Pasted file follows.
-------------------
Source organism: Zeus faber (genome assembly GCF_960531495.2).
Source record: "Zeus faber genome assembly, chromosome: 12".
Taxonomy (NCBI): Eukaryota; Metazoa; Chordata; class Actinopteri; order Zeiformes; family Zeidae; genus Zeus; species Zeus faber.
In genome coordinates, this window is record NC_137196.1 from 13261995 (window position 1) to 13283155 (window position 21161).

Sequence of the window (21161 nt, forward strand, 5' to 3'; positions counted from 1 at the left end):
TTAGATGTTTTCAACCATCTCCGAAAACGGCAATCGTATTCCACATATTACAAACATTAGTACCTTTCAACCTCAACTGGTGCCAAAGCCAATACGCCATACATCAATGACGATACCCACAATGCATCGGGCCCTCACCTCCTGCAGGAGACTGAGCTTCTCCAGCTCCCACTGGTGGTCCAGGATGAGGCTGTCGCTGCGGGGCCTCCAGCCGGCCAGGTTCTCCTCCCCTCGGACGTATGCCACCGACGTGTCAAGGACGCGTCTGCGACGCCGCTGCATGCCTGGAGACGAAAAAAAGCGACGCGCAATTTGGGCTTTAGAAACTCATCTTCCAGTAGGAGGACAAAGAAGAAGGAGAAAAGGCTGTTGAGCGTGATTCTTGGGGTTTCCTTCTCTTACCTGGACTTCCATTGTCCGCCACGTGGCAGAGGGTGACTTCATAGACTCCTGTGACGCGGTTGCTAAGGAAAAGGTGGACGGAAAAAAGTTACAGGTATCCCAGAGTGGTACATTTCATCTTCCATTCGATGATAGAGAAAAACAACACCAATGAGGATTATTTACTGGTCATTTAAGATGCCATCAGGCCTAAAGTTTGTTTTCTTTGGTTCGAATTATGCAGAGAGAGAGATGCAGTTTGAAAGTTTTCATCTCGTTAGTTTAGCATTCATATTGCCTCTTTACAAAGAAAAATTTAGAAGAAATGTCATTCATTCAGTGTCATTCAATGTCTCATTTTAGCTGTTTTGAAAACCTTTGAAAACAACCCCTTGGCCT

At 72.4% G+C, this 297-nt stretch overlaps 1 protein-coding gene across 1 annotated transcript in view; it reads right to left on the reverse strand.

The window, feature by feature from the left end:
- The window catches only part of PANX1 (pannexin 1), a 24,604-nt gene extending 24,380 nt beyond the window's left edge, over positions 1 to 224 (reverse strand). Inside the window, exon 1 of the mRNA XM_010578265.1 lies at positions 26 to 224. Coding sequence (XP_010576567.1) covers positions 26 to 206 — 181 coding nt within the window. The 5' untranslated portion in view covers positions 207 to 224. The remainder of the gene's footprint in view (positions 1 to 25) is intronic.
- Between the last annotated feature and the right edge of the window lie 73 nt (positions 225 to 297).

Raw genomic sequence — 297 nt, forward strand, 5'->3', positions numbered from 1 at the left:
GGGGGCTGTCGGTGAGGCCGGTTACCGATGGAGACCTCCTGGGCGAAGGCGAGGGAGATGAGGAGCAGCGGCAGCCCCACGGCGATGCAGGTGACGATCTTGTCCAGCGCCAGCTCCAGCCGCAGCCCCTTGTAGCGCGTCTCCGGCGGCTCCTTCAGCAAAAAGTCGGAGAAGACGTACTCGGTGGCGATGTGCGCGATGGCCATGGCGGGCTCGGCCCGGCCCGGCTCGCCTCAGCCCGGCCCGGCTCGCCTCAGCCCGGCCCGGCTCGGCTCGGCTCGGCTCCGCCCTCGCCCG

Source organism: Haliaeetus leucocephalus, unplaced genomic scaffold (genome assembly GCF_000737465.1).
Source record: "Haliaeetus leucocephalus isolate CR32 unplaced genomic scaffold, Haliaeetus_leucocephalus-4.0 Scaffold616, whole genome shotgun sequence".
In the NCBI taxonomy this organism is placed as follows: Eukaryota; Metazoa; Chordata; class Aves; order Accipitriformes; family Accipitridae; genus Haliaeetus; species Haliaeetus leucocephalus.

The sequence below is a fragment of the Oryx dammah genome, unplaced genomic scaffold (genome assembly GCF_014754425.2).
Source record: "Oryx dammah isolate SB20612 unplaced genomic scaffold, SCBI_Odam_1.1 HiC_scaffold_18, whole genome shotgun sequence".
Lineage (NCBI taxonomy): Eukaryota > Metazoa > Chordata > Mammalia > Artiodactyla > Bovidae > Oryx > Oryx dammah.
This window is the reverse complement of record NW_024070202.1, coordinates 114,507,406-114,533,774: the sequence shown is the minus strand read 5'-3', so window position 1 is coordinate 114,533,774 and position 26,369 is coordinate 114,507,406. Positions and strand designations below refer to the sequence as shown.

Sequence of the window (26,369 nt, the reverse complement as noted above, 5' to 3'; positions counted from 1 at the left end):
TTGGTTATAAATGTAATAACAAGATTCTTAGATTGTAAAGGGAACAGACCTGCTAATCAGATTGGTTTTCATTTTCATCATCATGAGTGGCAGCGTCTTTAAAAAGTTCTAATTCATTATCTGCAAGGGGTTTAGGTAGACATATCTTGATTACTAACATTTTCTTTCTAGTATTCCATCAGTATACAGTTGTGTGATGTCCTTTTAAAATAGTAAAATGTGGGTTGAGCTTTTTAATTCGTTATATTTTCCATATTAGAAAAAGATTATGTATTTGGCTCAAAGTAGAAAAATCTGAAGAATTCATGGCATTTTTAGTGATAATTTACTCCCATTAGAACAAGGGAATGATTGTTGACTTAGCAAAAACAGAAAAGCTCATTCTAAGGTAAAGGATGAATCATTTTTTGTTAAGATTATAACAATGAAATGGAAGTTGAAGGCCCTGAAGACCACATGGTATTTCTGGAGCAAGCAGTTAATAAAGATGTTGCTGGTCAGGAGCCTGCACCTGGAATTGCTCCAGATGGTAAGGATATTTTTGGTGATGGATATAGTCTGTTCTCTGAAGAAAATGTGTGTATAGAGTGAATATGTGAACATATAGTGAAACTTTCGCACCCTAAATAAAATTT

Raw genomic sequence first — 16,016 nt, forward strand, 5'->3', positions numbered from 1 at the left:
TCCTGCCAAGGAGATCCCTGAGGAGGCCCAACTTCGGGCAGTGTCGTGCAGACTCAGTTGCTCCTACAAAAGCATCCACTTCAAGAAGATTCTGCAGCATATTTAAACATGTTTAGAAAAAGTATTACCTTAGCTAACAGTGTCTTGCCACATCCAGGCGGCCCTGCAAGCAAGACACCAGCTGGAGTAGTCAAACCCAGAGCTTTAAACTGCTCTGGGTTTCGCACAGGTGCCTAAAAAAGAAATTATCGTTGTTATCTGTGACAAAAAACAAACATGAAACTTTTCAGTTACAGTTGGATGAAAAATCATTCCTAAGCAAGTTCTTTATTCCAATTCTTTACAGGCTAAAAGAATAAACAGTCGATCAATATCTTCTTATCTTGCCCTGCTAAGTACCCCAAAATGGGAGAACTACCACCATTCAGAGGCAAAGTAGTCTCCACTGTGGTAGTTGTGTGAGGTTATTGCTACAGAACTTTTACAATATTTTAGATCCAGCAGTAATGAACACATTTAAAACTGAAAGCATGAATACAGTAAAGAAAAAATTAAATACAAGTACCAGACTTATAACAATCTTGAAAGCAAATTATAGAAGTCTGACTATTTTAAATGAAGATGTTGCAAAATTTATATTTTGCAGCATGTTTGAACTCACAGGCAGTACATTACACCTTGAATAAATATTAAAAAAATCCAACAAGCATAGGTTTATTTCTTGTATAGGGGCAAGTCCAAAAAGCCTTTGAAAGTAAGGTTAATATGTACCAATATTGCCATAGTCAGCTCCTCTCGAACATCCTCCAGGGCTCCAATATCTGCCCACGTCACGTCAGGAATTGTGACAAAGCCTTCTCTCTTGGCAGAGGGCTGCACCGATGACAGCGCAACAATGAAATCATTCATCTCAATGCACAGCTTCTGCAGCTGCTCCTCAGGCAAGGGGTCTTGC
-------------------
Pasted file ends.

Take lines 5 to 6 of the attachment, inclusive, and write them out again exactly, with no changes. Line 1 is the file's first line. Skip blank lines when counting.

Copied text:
Sequence of the window (21161 nt, forward strand, 5' to 3'; positions counted from 1 at the left end):
TTAGATGTTTTCAACCATCTCCGAAAACGGCAATCGTATTCCACATATTACAAACATTAGTACCTTTCAACCTCAACTGGTGCCAAAGCCAATACGCCATACATCAATGACGATACCCACAATGCATCGGGCCCTCACCTCCTGCAGGAGACTGAGCTTCTCCAGCTCCCACTGGTGGTCCAGGATGAGGCTGTCGCTGCGGGGCCTCCAGCCGGCCAGGTTCTCCTCCCCTCGGACGTATGCCACCGACGTGTCAAGGACGCGTCTGCGACGCCGCTGCATGCCTGGAGACGAAAAAAAGCGACGCGCAATTTGGGCTTTAGAAACTCATCTTCCAGTAGGAGGACAAAGAAGAAGGAGAAAAGGCTGTTGAGCGTGATTCTTGGGGTTTCCTTCTCTTACCTGGACTTCCATTGTCCGCCACGTGGCAGAGGGTGACTTCATAGACTCCTGTGACGCGGTTGCTAAGGAAAAGGTGGACGGAAAAAAGTTACAGGTATCCCAGAGTGGTACATTTCATCTTCCATTCGATGATAGAGAAAAACAACACCAATGAGGATTATTTACTGGTCATTTAAGATGCCATCAGGCCTAAAGTTTGTTTTCTTTGGTTCGAATTATGCAGAGAGAGAGATGCAGTTTGAAAGTTTTCATCTCGTTAGTTTAGCATTCATATTGCCTCTTTACAAAGAAAAATTTAGAAGAAATGTCATTCATTCAGTGTCATTCAATGTCTCATTTTAGCTGTTTTGAAAACCTTTGAAAACAACCCCTTGGCCT